The Kenbak-1 designed by John V. Blankenbaker and
advertised in Scientific American in 1971, was dubbed the first commercially
available personal computer by the Boston Computer Museum in 1987 (Now the
Computer History Museum in Mountain View, CA). This award is argued by
collector pinheads like myself to no end, but you must concede the the
milestone this computer represented, regardless how it is otherwise classified.
The Kenbak-1 preceded the first microprocessor based
computers by a couple years, and was made entirely of small scale TTL
integrated circuits--circuits that consisted mainly of a few gates per
chip. Quite an accomplishment for the time. There are a total 132 chips on
the main board, including the two 1024 bit shift register memories
(organized as 256 eight-bit bytes).
The machine was designed as an educational tool, and was
marketed to schools in the early 1970's. Only about forty were made,
making this one of the most sought after collectables in the computer
world. In recent years, several of these machines have surfaced and have
sold to private collectors in private sales, and on ebay.
The Kenbak Replica
Recently, a couple friends of mine have made
photographical and functional Kenbak-1 replicas with good success. I
picked up this board from a collector friend, and I plan to assemble it as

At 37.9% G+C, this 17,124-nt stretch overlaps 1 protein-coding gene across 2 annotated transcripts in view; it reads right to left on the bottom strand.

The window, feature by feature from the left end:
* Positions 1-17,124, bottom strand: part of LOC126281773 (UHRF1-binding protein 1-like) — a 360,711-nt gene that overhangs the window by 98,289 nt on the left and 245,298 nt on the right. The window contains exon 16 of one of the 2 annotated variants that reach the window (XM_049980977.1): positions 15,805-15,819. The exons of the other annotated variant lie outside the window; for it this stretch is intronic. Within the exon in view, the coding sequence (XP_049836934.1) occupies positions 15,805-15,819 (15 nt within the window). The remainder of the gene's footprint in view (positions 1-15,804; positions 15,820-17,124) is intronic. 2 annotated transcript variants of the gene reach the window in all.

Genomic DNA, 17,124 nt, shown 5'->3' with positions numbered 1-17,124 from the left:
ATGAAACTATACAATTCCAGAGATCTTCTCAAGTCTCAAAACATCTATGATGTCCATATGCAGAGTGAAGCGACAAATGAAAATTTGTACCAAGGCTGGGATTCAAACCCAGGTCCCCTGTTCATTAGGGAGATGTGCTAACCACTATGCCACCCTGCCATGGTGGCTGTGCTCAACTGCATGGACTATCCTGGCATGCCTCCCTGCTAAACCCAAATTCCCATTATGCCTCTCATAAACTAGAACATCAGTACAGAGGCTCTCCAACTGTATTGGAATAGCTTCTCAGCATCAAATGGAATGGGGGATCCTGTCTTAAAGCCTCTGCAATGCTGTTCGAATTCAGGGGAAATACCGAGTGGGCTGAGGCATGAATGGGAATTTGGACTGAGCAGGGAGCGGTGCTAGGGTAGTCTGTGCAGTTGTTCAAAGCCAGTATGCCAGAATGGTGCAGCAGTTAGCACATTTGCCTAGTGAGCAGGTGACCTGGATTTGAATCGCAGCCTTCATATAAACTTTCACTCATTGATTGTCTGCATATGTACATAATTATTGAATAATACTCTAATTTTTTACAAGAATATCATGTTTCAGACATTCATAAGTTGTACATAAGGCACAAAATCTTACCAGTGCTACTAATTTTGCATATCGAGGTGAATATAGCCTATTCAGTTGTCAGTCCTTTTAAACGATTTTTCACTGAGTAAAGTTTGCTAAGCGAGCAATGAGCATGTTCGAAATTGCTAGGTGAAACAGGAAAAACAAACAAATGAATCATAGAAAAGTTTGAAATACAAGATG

I have time. What you see here in the photos is everything I have as of
The hardest part is a self imposed one--I want to use
historically accurate parts, from the actual time period. I am seeking TTL
chips with date codes from 1972 or earlier. The 1402A memory chips that I
have (See photo) are dated from 1980. I would like to find earlier version
of them too. I do not plan to use IC sockets either, which means that I
will have to carefully verify every chip before soldering it in place.
If you know of any source for old chips, please let me
know! (I am willing to pull chips from old PC boards too!!)
I will update this page with my progress--expected to be very
- Designer John Blankenbaker's own web page.
- Erik Klien's original Kenbak-1
of Nova Scotia - Has the largest known collection of these rare
machines, SEVEN! Totally unfair! --Hey! Looks like he sold one!
Maybe I have chance after all. :)
KenbakKit.com - Grant
Stockly's beautiful recreation of the Kenbak, dubbed "Kenbak Series
2", very limited run. Get them while you can!
Jones's Kenbak Creation Story - Excellent information for a DIY